reviewed by Michael Thomas
When you consume enough media, you realize that beauty can be as frightening as it is soothing. There’s no doubt that the atmospheric/psychedelia-tinged folk music of Astral Swans is beautiful to behold—sometimes his songs are as simple as him strumming a guitar, with some atmospheric effects in the background. But with a combination of some memorable hooks and some truly stunning lyrics, Strange Prison is a building you won’t want to escape.
Appropriately, album opener “Blow Away” is a song that will blow you away. It’s a subtle build that begins with organ and guitar, and lyrics that will immediately grab your attention: “I had a dream in which I killed all of my friends/They weren’t able to forgive, they weren’t able to forget.” There’s a ton of sharp images in this song, and the subject matter feels more and more intense as the bass enters, starting with Swann singing of a dream in which “I fucked a married man/looked his wife in the eyes, like she wasn’t even human.”
The next song feels like a completely different side of Swann—”Controls” features Dan Mangan on vocals and some instruments and it feels like something a more focused Dan Mangan + Blacksmith might have been able to make. The ghostly production and the frantic-sounding way Mangan and Swann sing “help” make this a worthwhile experiment.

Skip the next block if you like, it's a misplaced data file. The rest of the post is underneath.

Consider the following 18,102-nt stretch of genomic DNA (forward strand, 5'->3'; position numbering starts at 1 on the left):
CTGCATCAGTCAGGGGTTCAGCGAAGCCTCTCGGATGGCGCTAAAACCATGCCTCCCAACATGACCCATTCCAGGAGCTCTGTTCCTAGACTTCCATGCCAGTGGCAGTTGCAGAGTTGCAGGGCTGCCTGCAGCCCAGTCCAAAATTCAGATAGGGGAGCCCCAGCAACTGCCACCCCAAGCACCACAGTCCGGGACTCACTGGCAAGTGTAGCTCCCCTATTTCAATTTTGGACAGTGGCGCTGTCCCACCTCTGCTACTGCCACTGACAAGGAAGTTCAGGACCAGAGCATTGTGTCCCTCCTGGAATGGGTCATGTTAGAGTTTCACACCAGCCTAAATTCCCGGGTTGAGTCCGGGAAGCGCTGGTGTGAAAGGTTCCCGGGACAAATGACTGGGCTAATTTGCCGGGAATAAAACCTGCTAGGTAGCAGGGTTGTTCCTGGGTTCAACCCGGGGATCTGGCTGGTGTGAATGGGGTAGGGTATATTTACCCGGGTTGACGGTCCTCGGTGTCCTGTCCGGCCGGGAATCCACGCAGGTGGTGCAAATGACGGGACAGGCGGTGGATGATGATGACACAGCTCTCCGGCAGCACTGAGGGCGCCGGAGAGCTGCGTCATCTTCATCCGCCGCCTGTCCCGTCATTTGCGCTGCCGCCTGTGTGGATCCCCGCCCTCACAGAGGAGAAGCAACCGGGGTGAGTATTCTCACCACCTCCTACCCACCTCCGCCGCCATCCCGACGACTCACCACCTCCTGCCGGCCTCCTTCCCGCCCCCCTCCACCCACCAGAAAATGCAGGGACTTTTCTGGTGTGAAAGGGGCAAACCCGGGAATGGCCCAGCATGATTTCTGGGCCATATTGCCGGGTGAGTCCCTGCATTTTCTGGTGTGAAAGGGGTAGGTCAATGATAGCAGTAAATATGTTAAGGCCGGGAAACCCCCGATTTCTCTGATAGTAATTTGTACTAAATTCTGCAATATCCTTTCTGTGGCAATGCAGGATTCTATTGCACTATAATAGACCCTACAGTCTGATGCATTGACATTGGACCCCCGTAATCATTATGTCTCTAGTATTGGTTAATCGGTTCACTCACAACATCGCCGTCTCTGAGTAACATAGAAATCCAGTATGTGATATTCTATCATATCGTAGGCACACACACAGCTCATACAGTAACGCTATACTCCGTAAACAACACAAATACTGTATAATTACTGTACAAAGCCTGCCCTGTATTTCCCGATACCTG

The album switches between softer, atmospheric songs and more frenetic ones, but both feel equally thoughtful and subtle. “Sew Their Mouths” and “General Rule” are faster songs, with the latter featuring lyrics like “Dress me up like I’m a general/Tell me I’m successful.”
It feels easy to lose yourself in Swann’s softer songs like “Prison Builder,” which starts with Swann’s trademark guitar/atmospherics combination. Another biting set of lyrics begin it: “Before you were even things that you are/you probably didn’t even have friends to fuck over.” There’s a ton of vulnerability in “What Are You Gonna Do With Yourself,” where Swann’s vocals sound like he’s struggling under the weight of emotion.
A number of guests add little flourishes to each song, like Tigerwing’s vocals on “General Rule” or Scott Munro (also co-producer” contributing keys on several songs. But the final song, “End Song,” is just Swann, wondering about what he’s become and what will happen to him. The album name comes from the title track, and it appears the “strange prison” is his own mind. And by the end of Strange Prison, it feels like we know his mind just a little bit more.
Strange Prison will be released May 18 via Madic Records.
Top Tracks: “Blow Away”; “Prison Builder”
Rating: Proud Hoot (Really Good)